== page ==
Perhaps it would be useful to understand the shift that media has taken from what is called the old media to what is known today as the new media.

When moving from old to new, media have shifted from the previous analogue, non-interactive, one-way media to the digital, interactive, and two-way features that we see today. Media space has moved from the airwaves and printing press to the Internet and the cyber world, which are accessible from almost anywhere and at any time from all sorts of devices; mobile and fixed.

Control over this new media is almost impossible. The concepts of citizen-journalism and the user-generated content published online tears apart all sorts of controls that old media used to practice. Editing rooms, broadcast schedules, and censorships have no place in the new media. Users can access virtually any published content at their convenience. Not only this, they have the capability to rate, comment, share, and object. Such features, although simple, allow the users to interact and, to some extent, direct the process of publishing.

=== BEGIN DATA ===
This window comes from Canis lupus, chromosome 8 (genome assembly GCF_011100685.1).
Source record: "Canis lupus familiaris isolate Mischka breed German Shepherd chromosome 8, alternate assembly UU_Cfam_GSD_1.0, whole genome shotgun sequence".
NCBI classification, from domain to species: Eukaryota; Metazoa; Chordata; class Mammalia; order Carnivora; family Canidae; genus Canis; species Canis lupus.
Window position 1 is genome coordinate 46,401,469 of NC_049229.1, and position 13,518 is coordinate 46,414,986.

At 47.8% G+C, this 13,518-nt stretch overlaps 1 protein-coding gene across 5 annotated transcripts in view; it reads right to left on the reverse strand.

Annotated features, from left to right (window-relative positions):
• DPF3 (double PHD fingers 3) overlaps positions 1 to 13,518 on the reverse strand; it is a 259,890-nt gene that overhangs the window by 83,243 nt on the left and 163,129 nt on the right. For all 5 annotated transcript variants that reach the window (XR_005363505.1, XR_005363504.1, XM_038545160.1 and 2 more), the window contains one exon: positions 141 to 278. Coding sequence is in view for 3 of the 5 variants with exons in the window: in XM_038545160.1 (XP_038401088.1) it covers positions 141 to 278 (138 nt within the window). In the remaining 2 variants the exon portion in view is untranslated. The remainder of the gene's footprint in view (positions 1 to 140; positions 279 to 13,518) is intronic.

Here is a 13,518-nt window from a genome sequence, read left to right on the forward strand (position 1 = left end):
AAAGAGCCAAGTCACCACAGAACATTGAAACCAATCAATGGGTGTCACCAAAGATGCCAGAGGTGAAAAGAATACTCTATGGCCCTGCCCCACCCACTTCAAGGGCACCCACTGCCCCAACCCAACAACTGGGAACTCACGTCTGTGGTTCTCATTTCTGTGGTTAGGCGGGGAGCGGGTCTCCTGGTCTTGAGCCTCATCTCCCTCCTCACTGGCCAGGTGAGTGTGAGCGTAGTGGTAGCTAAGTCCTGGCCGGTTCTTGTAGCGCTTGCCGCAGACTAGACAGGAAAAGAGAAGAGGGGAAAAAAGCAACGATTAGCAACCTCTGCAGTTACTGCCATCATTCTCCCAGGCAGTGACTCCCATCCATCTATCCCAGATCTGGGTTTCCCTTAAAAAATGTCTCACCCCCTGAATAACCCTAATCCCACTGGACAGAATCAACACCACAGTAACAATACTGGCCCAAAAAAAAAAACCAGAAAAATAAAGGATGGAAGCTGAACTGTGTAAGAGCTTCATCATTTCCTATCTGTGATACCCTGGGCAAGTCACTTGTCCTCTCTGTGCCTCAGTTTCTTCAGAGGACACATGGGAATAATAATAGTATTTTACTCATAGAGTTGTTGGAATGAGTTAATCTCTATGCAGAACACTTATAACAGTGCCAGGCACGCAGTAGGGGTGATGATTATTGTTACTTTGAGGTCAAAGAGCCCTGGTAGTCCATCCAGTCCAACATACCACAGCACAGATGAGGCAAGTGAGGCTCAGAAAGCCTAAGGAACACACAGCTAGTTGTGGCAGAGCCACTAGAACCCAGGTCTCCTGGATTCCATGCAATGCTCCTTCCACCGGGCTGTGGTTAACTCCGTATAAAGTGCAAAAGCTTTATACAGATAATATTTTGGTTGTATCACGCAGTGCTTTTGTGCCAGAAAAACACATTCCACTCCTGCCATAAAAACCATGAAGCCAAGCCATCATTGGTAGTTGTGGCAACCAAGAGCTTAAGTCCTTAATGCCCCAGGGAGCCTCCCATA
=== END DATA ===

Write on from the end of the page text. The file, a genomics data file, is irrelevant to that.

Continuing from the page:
Whereas old media was considered more of a threat than a friend by business continuity managers, the features of the new media leverage it to a high-potential partner and stakeholder.

Business continuity management: moving from internal awareness to external interaction

Business continuity standards and lifecycles have always stressed the importance of raising the ‘internal’ awareness levels of BCM within organizations. This activity is considered important as it enables BCM to be more embedded and integrated within the organization.

However, internal awareness raising may not always be enough to effectively get the message across. If business continuity managers manage to get the media to understand business continuity management in general, and the specifics of how it is managed within their own organization, it could prove helpful in a number of ways: